• 4:31pm: Ahh, and finally we’ve reached the portion of the show titled “People I’ve told my girlfriend I’d leave her for.” Enter Jennifer Lawrence.
  • 4:33pm: ABC shows a clip of actors talking about their first time getting nominated. Wait, thee only explanation for Christopher Walken’s appearance is that the producers literally just dug him out of a grave, slightly brushed him off and stuck him in front of a camera. Don’t believe me? See for yourself:

Christopher Walken

  • 4:51pm: Thank god, I thought the awkward interviews were over after the first half hour. But here’s Jamie Foxx telling the world that his daughter, who he’s here with, is 20 years old and showing a lot of leg. Thanks for pointing that out, Jamie.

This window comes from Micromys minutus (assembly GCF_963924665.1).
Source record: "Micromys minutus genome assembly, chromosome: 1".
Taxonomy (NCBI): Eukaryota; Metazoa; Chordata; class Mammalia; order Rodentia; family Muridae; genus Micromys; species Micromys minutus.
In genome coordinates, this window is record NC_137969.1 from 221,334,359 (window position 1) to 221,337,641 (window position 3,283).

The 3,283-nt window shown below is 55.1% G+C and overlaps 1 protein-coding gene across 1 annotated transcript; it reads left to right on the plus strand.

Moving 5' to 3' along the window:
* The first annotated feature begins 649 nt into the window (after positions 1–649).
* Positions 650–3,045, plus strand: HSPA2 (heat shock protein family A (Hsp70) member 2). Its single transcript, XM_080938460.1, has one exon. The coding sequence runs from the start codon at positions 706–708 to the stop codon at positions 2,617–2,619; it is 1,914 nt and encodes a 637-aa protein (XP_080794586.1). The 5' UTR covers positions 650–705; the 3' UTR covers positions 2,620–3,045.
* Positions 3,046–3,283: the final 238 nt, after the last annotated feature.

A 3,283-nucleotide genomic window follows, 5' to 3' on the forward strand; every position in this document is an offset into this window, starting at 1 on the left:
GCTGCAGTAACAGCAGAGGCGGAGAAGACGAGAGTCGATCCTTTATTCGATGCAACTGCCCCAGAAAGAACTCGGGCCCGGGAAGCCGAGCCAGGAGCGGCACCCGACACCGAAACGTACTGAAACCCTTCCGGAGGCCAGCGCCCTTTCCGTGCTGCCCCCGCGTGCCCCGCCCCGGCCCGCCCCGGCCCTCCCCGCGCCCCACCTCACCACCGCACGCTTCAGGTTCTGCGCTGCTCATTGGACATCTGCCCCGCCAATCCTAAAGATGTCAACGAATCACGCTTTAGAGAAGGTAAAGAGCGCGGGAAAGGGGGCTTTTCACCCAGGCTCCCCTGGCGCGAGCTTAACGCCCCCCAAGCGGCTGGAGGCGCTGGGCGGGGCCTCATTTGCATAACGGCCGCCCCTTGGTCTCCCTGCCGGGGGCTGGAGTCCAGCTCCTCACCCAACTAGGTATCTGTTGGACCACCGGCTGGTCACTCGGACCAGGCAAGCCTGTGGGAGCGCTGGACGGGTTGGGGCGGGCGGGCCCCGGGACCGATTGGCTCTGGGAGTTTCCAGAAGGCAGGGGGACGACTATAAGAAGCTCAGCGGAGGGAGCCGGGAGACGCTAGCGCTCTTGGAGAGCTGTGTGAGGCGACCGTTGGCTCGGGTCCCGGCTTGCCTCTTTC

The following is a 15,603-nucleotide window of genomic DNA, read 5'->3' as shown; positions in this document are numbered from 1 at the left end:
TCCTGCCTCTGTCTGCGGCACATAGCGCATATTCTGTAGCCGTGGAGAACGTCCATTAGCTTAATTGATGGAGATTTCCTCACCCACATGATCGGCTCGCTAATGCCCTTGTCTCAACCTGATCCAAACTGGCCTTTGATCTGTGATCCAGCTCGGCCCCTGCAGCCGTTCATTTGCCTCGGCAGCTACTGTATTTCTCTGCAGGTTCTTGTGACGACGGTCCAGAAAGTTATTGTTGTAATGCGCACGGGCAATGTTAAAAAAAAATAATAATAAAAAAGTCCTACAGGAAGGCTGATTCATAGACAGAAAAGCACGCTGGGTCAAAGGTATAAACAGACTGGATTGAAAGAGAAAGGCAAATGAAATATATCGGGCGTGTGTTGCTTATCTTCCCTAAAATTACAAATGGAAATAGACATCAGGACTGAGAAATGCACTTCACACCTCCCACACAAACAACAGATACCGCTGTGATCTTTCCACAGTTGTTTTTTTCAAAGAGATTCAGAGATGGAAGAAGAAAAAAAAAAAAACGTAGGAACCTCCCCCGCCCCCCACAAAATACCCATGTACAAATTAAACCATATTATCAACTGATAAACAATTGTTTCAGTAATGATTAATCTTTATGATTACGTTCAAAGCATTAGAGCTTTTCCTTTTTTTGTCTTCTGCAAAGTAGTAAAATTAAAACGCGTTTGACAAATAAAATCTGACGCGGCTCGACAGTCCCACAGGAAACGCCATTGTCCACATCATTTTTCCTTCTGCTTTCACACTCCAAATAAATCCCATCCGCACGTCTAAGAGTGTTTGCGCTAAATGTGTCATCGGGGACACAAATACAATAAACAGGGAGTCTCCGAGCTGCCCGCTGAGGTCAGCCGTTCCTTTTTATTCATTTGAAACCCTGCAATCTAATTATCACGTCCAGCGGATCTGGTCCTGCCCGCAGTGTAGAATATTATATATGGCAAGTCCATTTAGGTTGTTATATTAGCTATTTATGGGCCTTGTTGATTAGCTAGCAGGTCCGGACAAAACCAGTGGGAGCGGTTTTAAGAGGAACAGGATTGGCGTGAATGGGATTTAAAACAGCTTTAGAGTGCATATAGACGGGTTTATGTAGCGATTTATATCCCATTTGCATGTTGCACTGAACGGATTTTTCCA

• 4:53pm: Jared Leto is maybe the most naturally beautiful woman to walk the red carpet so far tonight (I just want everyone to know I made this joke roughly 40 minutes before Ellen did).
  • 4:55pm: I’m pretty sure Tyson Beckford is doing a horrible job as ABC’s fashion correspondent, and it’s confirmed when my girlfriend finally starts paying attention to the broadcast and rips him to shreds. Can’t blame her considering Beckford’s most insightful statement so far is “We’ve got Matthew McConaughey’s wife in a nice pink dress, and we’ve got Sandra Bullock in nice blue dress.” Groundbreaking work.
  • 5:17pm: This is so boring. Why would anyone watch this? Now they’re showing a montage of how this area of Hollywood was made ready during the rainy LA weekend. Which reminds me, I’d be willing to bet my prize-winning dog on Ellen’s opening joke being a poke at how everyone in LA is reacting to this rare monsoon.